Each rune has esoteric meanings and properties associated with it, beyond its mundane meaning and phonetic value. Each translates into a word or a phrase signifying concepts important to the early peoples who used them. They represented the forces of nature and mind. According to myth, the runes were created by the Norse god, each having a unique story attached.
They were used throughout northern Europe, Scandinavia, the British Isles, and Iceland from about 100 B.C.E. to 1600 C.E. Runic inscriptions of great age have even been found in North America, supporting stories that the Vikings arrived in the Americas long before Columbus.
The runic characters, originally derived from the Roman alphabet first appeared among German tribes in central and Eastern Europe. They numbered 24, divided into three groups called Aettas, which corresponds closely to the phonetic sounds of the Roman alphabet. Some runes symbols are likely to have been acquired from other alphabets, such as the Greek, Etruscan, and the Early Roman. The runes were made of straight lines to make the characters suitable for cutting into wood or stone.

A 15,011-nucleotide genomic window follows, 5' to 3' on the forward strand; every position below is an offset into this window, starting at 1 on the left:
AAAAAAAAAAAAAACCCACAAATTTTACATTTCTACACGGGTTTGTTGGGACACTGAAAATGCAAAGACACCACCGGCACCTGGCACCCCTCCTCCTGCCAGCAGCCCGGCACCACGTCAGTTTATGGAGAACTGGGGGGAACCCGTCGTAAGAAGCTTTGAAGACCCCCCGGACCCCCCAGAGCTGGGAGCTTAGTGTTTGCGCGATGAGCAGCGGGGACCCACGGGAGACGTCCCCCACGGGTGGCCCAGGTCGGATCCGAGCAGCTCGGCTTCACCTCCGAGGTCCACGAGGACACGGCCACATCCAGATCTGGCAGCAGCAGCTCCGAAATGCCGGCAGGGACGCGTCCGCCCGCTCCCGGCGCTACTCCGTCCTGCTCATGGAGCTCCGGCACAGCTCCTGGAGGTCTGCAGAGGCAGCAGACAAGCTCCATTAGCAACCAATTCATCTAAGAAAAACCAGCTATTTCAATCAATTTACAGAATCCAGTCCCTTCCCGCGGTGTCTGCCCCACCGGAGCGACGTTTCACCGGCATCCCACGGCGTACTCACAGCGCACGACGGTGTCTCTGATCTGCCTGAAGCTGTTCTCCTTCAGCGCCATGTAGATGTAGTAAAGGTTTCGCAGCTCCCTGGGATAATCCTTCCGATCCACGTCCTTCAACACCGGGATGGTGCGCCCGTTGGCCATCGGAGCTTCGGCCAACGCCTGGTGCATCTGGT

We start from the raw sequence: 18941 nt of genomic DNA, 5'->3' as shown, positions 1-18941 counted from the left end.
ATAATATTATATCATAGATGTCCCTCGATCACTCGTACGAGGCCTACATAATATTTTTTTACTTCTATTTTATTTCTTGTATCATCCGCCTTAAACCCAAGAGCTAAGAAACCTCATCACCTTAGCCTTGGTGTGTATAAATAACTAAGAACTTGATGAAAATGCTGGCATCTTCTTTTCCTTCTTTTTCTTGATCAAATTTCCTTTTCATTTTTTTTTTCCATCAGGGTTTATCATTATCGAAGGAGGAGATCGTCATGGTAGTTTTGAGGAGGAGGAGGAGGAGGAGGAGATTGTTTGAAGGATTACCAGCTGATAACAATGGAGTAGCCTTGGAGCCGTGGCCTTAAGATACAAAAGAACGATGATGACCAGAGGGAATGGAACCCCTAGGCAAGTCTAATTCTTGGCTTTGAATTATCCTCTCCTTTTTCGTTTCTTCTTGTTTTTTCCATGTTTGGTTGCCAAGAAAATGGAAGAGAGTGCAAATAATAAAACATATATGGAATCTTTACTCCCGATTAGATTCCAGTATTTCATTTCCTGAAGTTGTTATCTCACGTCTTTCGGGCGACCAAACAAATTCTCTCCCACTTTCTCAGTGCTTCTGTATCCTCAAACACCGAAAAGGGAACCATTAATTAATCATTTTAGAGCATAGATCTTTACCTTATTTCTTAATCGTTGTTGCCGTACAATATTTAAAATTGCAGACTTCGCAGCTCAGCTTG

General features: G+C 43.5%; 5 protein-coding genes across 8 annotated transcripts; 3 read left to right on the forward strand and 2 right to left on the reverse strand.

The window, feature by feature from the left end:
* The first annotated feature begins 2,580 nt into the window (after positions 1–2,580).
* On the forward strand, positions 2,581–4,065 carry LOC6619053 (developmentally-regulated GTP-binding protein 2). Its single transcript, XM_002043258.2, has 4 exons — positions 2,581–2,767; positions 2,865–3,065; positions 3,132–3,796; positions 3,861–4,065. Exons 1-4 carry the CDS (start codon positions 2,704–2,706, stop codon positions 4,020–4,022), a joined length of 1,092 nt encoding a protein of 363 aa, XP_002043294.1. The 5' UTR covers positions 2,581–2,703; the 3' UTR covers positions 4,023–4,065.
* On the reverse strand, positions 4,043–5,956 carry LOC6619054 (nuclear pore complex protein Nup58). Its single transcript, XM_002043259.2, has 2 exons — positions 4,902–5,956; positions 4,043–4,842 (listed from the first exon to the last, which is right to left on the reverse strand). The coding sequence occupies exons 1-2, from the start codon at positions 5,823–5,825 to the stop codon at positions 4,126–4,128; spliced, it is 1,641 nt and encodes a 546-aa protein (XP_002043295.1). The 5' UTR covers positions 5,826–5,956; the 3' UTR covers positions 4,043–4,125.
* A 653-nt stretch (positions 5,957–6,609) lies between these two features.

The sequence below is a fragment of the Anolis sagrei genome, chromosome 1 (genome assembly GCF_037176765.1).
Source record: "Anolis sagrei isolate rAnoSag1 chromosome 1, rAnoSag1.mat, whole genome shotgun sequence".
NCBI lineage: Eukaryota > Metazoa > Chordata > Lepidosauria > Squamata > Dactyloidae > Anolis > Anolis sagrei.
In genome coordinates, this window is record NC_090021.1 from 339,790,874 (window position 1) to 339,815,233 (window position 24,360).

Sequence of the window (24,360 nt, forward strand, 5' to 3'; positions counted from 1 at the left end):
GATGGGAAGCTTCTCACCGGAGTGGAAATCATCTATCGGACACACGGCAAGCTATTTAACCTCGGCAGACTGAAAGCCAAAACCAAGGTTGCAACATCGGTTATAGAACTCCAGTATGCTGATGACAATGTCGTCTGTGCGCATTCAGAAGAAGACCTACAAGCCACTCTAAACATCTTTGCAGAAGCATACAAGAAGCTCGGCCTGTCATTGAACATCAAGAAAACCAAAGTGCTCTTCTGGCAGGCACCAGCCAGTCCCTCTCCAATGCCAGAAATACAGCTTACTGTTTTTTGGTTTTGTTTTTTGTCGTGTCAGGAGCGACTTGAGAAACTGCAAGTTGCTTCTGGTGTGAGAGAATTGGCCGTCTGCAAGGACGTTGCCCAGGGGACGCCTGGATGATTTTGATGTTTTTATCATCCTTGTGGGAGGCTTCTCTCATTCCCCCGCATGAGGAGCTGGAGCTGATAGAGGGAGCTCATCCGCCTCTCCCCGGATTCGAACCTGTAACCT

The earliest runic inscriptions on stone are dated to the late 3rd century AD, although it is probable that runic alphabets had been in use for some centuries before.
The three well known runic alphabets are:
ELDER FUTHARK (CA. 150 TO 800 AD)
Elder futhark is the oldest form of the runic alphabet used by the Germanic tribes of Sweden, Norway, Denmark, and Northern Germany. The name 'futhark,' is derived from the first 6 letters in the runic sequence: F, U, Th, A, R and K. The futhark originally consisted of 24 letters, beginning with F and ending with O. This form of the runes is known as Germanic Futhark.
ANGLO-SAXON FUTHORC (400 TO1100 AD)
The Anglo-Saxon Futhorc descended from the Elder Futhark of 24 runes and contained between 26 and 33 characters. There are theories that it was developed in Frisia (northern Netherlands and north-western Germany) coinciding with the Anglo-Saxon Invasion, due to the appearance of similar runes in the British Isles. The forms of several runes changed during this period, in particular the runes for A/O, C/K, H, J, S, and Ng. These changes in the language led to between five and nine runes being added to the alphabet to compensate for the extra sounds, and several runes were given different corresponding letters.
YOUNGER FUTHARK (800 TO 1110)
The Younger Futhark was reduced from the Elder Futhark consisting of 24 characters to 16 characters, in which several runes came to represent multiple sounds. The forms of the runes were also changed and simplified. Nine of the original Elder Futhark letters were dropped (g, w, æ, p, z, e, ng, d, and o), and a new one was created (R). There were two major varieties of Younger Futhark, namely Danish (long-branch) and Swedish-Norwegian(short-twig).